(WATCH) Emergency Spending

Even with a running deficit and crushing debt, Congress spends giant amounts of our tax money on supposed emergency causes. But Scott Thuman reports, what constitutes an emergency is open to a lot of interpretation.

The following is a transcript of a report from “Full Measure with Sharyl Attkisson.” Watch the video by clicking the link at the end of the page.

After Russia invaded Ukraine in 2022, the U.S. sent the beleaguered country more than $113 billion dollars in aid, the majority of it spent on weapons and ammunition. And there’s even more on the way.

Late last month, President Biden signed a new foreign aid package, providing over $60 billion in additional support for the conflict in Ukraine. Add the numbers up and the total aid sent from Washington has surpassed $174 billion to date.

Where does this aid come from? Congress and the White House have a special way of covering those costs — not already part of the federal budget. They call it emergency spending, and it also offers financial support for victims of natural disasters, and it could be used to pay for the Baltimore bridge collapse.

President Joe Biden: “It’s my intention that the federal government will pay for the entire cost of reconstructing that bridge.”

Romina Boccia: Emergency spending is an annual occurrence. These are basically budget loopholes that allow Congress to circumvent spending limits that they agreed on in law, and they get very little scrutiny.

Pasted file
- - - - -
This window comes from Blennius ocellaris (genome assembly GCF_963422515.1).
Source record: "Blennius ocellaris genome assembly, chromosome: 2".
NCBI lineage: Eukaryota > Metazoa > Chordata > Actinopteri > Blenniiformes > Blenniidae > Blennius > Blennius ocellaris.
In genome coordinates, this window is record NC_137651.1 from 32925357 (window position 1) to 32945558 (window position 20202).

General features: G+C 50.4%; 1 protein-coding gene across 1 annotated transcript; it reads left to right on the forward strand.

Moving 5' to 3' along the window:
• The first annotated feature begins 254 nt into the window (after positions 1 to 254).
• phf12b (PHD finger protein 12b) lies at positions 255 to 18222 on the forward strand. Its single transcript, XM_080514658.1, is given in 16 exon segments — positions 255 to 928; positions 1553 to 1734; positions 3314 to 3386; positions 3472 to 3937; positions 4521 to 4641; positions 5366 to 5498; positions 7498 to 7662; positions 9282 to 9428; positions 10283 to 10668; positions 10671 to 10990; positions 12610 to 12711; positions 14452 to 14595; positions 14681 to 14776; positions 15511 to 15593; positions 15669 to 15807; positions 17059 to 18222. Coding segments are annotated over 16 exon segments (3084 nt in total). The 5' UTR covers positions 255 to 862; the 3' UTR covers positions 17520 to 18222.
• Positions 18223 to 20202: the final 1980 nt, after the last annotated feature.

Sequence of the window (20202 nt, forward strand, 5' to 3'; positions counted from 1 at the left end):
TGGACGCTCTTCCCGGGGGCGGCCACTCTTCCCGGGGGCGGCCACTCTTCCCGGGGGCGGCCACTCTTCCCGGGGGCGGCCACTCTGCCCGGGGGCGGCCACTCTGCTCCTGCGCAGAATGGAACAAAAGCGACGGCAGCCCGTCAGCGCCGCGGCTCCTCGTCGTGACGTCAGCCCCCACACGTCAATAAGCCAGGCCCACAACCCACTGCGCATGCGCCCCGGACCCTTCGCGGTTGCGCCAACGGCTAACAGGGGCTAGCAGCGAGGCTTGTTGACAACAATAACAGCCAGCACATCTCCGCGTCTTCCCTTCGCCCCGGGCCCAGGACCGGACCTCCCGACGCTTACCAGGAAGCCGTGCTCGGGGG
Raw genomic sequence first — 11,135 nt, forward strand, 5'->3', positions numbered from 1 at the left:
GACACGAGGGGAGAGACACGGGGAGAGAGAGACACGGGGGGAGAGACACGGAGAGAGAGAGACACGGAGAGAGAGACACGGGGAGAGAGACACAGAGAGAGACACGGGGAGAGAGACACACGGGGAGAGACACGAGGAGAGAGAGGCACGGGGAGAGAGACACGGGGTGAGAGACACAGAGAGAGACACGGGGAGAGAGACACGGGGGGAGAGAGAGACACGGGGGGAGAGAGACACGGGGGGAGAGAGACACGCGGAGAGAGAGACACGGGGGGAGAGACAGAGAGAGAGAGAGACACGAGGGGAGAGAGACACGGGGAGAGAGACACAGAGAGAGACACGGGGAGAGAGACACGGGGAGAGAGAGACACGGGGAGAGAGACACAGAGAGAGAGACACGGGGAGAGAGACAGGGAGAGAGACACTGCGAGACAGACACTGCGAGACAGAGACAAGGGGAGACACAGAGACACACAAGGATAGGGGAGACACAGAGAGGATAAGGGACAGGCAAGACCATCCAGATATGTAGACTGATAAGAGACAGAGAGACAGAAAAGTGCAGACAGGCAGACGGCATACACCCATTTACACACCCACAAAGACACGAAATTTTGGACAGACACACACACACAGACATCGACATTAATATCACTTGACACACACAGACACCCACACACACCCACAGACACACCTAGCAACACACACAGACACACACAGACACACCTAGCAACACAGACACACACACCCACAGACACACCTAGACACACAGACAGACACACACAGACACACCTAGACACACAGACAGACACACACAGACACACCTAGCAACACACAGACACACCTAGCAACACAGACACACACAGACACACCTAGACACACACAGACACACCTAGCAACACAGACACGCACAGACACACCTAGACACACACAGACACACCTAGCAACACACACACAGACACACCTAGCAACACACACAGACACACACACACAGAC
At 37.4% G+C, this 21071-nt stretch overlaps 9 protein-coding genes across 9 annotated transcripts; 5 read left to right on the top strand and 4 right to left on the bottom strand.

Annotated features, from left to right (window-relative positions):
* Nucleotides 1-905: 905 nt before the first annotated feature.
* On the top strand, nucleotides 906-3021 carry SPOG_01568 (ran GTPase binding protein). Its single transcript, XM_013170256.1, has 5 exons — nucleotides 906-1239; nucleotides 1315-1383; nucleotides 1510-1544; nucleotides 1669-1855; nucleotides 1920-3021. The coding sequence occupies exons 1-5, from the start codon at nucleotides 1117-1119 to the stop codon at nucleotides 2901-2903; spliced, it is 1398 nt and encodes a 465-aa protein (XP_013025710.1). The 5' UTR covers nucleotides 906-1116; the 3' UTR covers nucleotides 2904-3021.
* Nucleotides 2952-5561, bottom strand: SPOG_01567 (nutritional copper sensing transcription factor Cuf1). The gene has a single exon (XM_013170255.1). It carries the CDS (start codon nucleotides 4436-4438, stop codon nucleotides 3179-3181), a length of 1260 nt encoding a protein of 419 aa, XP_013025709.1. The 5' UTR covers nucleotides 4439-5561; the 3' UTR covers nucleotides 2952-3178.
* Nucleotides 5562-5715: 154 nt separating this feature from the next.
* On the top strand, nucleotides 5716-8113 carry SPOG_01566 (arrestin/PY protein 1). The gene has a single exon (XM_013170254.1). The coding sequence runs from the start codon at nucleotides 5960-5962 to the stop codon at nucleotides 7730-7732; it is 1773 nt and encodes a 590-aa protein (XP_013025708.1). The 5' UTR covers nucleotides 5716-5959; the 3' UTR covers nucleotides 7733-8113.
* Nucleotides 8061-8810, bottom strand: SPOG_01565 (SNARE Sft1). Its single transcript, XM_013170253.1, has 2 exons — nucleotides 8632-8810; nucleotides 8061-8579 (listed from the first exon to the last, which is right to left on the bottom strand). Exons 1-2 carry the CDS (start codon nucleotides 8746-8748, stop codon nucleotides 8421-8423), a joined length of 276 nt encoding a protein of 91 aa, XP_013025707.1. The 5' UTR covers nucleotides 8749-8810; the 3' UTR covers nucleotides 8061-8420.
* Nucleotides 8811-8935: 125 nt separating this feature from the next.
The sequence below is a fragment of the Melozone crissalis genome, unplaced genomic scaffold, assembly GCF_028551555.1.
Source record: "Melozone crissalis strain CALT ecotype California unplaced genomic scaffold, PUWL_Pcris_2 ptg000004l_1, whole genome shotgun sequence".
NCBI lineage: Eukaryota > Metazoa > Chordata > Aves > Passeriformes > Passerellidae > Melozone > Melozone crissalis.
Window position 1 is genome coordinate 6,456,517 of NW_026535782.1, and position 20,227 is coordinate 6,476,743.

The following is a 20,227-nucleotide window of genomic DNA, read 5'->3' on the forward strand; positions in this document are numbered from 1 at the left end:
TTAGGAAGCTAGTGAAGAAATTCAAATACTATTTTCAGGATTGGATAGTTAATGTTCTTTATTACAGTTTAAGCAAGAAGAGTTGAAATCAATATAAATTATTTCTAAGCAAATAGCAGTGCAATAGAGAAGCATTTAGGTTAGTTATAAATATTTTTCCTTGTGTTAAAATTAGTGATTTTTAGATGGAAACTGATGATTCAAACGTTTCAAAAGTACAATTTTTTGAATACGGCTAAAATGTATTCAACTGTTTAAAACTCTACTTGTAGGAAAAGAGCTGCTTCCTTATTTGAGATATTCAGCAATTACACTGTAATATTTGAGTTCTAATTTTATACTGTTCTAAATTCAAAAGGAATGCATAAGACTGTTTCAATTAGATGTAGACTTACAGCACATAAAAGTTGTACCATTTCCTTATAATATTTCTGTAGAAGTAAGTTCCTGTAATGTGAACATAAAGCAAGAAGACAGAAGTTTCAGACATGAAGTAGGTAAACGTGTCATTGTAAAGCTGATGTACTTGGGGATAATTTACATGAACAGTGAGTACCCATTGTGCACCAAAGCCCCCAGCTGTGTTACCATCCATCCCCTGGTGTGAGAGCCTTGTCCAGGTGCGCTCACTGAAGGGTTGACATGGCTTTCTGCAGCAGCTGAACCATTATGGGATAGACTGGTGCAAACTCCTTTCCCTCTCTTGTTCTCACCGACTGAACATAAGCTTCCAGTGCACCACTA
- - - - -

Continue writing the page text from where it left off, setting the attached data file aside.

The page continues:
Romina Boccia is an economist with the Cato Institute, which promotes limited government. Emergency spending, in her view, allows Congress to dole out money, with no accountability.

Scott: And we’re on the hook for it?

Boccia: We are always on the hook for it. We looked at the last 30 years of emergency spending, and we calculated that it’s 12 trillion of just emergency spending, with an additional 2 trillion in interest costs, because you can assume that that’s pretty much deficit spending, because it’s always outside and above the budget caps.

The merits of the largesse depend on who is on the receiving end, while the benefactor is always the taxpayer.

Boccia: Some of the examples we’ve seen are just outrageous. For example, in the most recent spending bill that just passed, you have salary increases for law enforcement. That’s clearly a permanent expenditure. It’s not an emergency. There’s $8 billion in rental assistance subsidies, and that program has received regular emergency designations. That’s not an emergency. Yes, the rent is perhaps too high and continues to go up, but that doesn’t make it a federal emergency.

There are two main categories of federal spending: mandatory, meaning, the government has a legal obligation to fund programs like Medicare and Social Security. And then there’s discretionary spending — costs like defense, scientific research, and food assistance. Boccia says roughly half of the emergency spending since 1992 has fallen into this category, mostly in response to the Great Recession and COVID-19, where the potential for abuse happened to be ripe.